SAN DIEGO (CNS) - It is difficult to predict which way the U.S. Supreme Court will rule on the constitutionality of the nation's health care system overhaul, but the justices are hankering to get to the meat of the case, two San Diego-based law professors said Monday.
The high court began three days of hearings on the health care issue Monday, focusing initially on whether it was premature for 26 states to bring their challenge, since the key component of the law hasn't taken effect.
The bigger stakes are Tuesday, when justices hear arguments on whether it is constitutional for Congress to compel Americans to purchase at least minimal health care coverage, said Bryan Wildenthal of the Thomas Jefferson School of Law, and Susan Channick of the Cal Western School of Law.
"The sense is the justices want to get to the merits of the case," said Channick, who monitored today's proceedings.
The question will be whether Congress has the power to regulate health care as a part of interstate commerce, Wildenthal said. The government will argue that "people are making a commercial decision" to purchase health coverage that, with everyone combined, will have an impact on commerce.
He said opponents will contend that buying health insurance is a private choice with minimal commercial impact.
Whether the justices end up viewing the mandate as a tax -- since violators will be penalized -- or a regulation will also be a question answered by the justices, he said.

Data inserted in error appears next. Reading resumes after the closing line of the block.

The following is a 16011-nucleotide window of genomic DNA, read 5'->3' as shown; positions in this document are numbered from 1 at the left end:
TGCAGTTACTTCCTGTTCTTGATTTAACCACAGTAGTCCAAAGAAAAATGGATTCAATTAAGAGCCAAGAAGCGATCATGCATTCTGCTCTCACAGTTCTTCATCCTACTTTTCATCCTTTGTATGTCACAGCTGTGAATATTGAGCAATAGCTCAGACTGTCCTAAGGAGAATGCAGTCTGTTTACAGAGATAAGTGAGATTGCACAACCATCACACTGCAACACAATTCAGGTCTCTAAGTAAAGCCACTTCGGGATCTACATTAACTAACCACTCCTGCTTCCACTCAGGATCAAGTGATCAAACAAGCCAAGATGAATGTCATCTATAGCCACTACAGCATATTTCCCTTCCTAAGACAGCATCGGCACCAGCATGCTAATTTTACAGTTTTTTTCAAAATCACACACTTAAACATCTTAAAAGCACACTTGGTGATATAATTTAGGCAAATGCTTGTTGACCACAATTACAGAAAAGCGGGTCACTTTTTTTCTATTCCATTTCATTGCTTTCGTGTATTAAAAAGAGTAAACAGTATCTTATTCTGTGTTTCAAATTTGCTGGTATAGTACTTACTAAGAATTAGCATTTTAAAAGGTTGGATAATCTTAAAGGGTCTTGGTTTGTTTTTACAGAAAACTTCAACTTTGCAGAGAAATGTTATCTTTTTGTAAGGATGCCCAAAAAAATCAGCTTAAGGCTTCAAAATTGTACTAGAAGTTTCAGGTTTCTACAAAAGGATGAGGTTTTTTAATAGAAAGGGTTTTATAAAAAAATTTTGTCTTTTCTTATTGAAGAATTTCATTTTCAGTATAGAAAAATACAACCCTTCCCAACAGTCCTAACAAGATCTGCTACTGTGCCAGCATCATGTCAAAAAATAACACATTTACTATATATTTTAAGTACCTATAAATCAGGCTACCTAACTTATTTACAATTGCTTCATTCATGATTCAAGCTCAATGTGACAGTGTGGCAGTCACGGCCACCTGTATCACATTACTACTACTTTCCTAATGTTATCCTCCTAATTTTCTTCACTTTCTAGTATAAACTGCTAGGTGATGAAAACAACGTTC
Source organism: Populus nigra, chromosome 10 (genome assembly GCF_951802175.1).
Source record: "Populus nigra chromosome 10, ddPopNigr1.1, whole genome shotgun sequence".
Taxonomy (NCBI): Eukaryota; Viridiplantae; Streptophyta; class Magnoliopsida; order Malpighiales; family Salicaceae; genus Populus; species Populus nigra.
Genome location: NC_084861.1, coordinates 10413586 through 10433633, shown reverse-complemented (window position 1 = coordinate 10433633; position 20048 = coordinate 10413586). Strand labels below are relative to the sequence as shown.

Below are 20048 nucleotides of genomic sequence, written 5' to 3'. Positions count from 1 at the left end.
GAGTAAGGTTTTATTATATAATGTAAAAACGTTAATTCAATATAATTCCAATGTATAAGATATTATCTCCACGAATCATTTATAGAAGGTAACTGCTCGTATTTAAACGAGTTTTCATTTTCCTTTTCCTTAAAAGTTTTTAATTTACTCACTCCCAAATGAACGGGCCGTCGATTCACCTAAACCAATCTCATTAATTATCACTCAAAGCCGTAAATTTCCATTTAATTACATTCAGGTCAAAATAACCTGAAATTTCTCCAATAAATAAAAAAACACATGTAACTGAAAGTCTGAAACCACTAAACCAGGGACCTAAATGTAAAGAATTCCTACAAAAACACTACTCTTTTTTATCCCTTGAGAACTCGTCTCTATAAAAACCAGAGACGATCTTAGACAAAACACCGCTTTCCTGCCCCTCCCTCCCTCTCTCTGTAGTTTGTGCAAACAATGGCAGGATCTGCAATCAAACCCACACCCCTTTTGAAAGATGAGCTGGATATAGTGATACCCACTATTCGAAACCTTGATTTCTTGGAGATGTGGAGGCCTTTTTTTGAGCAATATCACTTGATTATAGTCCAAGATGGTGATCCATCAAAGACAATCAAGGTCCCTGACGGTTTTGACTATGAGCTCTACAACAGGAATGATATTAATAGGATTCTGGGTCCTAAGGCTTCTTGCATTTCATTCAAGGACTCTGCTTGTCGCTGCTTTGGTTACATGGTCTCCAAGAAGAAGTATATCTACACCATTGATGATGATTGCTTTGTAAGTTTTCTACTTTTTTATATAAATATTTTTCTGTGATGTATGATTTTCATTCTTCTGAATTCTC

Channick said the federal government's requirement of individuals to purchase a product from a private entity is a new concept that hasn't been considered before by the Supreme Court.
Both professors said they believe the justices will narrowly rule on the side of the federal government.
Some conservative justices have upheld the individual mandate to purchase health coverage as it worked its way through the court system, Channick said. Also, the high court tends to be deferential to Congress, and several provisions of health care reform have already gone into effect, she said.
Wildenthal said the best opponents can hope for would be a 5-4 margin to overturn the individual mandate, though it was possible that Chief Justice John Roberts and Justice Anthony Kennedy could be persuaded to join the other side. One of the most conservative justices, Antonin Scalia, has upheld broad powers to regulate commerce in the past, he said.
Arguments over commerce and the individual mandate will be moot -- for awhile -- if the justices buy today's argument that since no one has been penalized for failing to purchase health coverage, it is too early to challenge the law, Wildenthal said. He said such a decision could push challenges back to 2015.
Both professors said they expect a ruling by the end of June.
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